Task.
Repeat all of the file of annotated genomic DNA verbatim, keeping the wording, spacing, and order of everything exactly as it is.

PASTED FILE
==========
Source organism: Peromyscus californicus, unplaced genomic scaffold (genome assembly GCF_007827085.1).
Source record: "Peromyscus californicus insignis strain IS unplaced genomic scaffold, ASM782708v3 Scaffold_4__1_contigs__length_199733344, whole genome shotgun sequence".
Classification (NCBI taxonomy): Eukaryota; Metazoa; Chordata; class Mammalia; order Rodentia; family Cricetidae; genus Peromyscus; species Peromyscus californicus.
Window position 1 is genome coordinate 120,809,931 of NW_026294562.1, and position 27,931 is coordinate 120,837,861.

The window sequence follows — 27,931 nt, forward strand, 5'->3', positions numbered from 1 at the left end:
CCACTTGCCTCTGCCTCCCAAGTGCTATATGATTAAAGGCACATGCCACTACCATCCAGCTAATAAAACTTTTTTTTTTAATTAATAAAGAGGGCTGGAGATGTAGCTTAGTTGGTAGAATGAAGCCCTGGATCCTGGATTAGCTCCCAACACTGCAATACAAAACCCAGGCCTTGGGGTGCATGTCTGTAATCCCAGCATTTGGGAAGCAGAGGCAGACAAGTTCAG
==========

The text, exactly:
Source organism: Peromyscus californicus, unplaced genomic scaffold (genome assembly GCF_007827085.1).
Source record: "Peromyscus californicus insignis strain IS unplaced genomic scaffold, ASM782708v3 Scaffold_4__1_contigs__length_199733344, whole genome shotgun sequence".
Classification (NCBI taxonomy): Eukaryota; Metazoa; Chordata; class Mammalia; order Rodentia; family Cricetidae; genus Peromyscus; species Peromyscus californicus.
Window position 1 is genome coordinate 120,809,931 of NW_026294562.1, and position 27,931 is coordinate 120,837,861.

The window sequence follows — 27,931 nt, forward strand, 5'->3', positions numbered from 1 at the left end:
CCACTTGCCTCTGCCTCCCAAGTGCTATATGATTAAAGGCACATGCCACTACCATCCAGCTAATAAAACTTTTTTTTTTAATTAATAAAGAGGGCTGGAGATGTAGCTTAGTTGGTAGAATGAAGCCCTGGATCCTGGATTAGCTCCCAACACTGCAATACAAAACCCAGGCCTTGGGGTGCATGTCTGTAATCCCAGCATTTGGGAAGCAGAGGCAGACAAGTTCAG